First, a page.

Importing or exporting complementary medicines
Po Chai pills contain Saussurea costus
The demand for animal and plant derivatives for use as health supplements in complementary medicines (also known as traditional or alternative medicines) is the cause of some species becoming threatened. If threatened species continue to be used in complementary medicines, they may become extinct.
Some threatened species used in complementary medicines include musk deer, marine turtles, leopard, aucklandia (Saussurea costus found in Po Chai pills) and some bear species.
Alternatives to traditional ingredients
Using products derived from synthetic alternatives and some common species will help save CITES listed species. Alternatives are available for many traditional ingredients. See the following publication for details:
Exporting and importing
Before exporting or importing any complementary medicine product, check the ingredients list carefully. This includes bringing products into or out of Australia for personal use.
If ingredients are listed on CITES Appendix I, you will not be allowed to import or export the product.
If ingredients are listed on CITES Appendix II, you will to need an import permit, unless the product is for personal use and will be carried as personal effects when you travel. You will need an export permit from the exporting country.
If the ingredients are listed on CITES Appendix II and are from a specimen that is specifically listed as requiring an import permit, you will need an import permit and a valid export permit from the exporting country (even if you are carrying the products as personal effects).
All products claiming on their packaging or labelling (in pictures or words) to contain material from CITES-listed species such as deer, tiger or rhinoceros are treated as if they do contain that ingredient and so will be seized.
Customs and Quarantine and the Therapeutic Goods Administration
Exports and imports of wildlife and wildlife products may also be subject to regulation under the Customs Act 1901 (administered by the Australian Customs and Border Protection Service ), the Quarantine Act 1908 (administered by the Australian Quarantine and Inspection Service ) and the Therapeutic Goods Act 1989 (administered by the Therapeutic Goods Administration ).
Endangered Species Certification Scheme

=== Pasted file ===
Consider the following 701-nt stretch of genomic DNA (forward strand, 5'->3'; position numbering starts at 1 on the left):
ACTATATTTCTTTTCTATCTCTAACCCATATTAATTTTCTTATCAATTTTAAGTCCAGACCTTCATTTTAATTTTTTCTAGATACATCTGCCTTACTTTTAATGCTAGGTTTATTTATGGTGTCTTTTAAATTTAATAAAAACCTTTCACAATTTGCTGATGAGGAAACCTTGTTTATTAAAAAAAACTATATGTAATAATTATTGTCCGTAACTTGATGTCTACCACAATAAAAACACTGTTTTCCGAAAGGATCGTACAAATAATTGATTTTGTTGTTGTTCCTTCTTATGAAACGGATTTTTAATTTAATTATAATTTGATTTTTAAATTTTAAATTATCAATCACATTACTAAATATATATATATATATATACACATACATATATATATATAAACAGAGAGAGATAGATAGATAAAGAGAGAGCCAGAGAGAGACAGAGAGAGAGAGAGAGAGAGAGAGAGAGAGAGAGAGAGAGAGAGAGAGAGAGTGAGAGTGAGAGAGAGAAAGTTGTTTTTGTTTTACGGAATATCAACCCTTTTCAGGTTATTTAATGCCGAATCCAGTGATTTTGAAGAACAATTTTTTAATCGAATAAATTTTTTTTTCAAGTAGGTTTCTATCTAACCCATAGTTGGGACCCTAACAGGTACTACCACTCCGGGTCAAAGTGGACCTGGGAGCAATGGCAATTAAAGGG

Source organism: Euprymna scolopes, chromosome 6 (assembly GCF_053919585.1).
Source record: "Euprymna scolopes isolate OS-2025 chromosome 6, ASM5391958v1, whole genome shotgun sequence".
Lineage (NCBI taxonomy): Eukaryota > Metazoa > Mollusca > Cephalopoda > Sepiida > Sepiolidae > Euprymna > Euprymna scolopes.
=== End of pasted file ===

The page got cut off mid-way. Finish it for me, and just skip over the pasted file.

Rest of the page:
In April 2007, the Department of Sustainability, Environment, Water, Population and Communities (the department) entered into a funding agreement with the Australian Acupuncture and Chinese Medicine Association Ltd (AACMA) to establish and administer a collaborative certification scheme for professionals and traders involved in the research, recommendation, prescription, supply, export or import of complementary medicines.
The Endangered Species Certification Scheme (ESCS) was launched in May 2008 by the then Environment Minister. The scheme enables traditional medicine professionals to obtain official acknowledgement that the wildlife products they use or sell do not contain ingredients from threatened species. The aims of the scheme are to:
- raise the level of awareness, education and compliance with the legal requirements associated with international wildlife trade
- recognise professionals and traders involved in the ethical research, recommendation, prescription, supply, export or import of traditional Chinese medicines
- provide a credible mechanism to acknowledge and support professionals and traders to publicly promote that they do not use or support the use of Chinese medicines containing illegally traded wildlife ingredients.
Applicants to the scheme undergo a short quiz before being granted free membership. Once a part of the scheme, members are issued with ESCS awards and advertising materials for display in their businesses.
Awareness and membership in the scheme is steadily increasing as members are realising the commercial benefits of declaring that they are wildlife aware. More details of the scheme can be obtained from the AACMA website .
- Pills, plants and animals - A guide to complementary medicines trade and conservation
- The regulation of complementary medicines
- How to export or import hoodia products
- Seized items and caution notices
Export and import guides
- How to export and import CITES plants and animals
- CITES specimens as personal effects
- Butterfly specimens
- Complementary medicines
- Elephant products
- Hunting trophies
- Online (Internet) shopping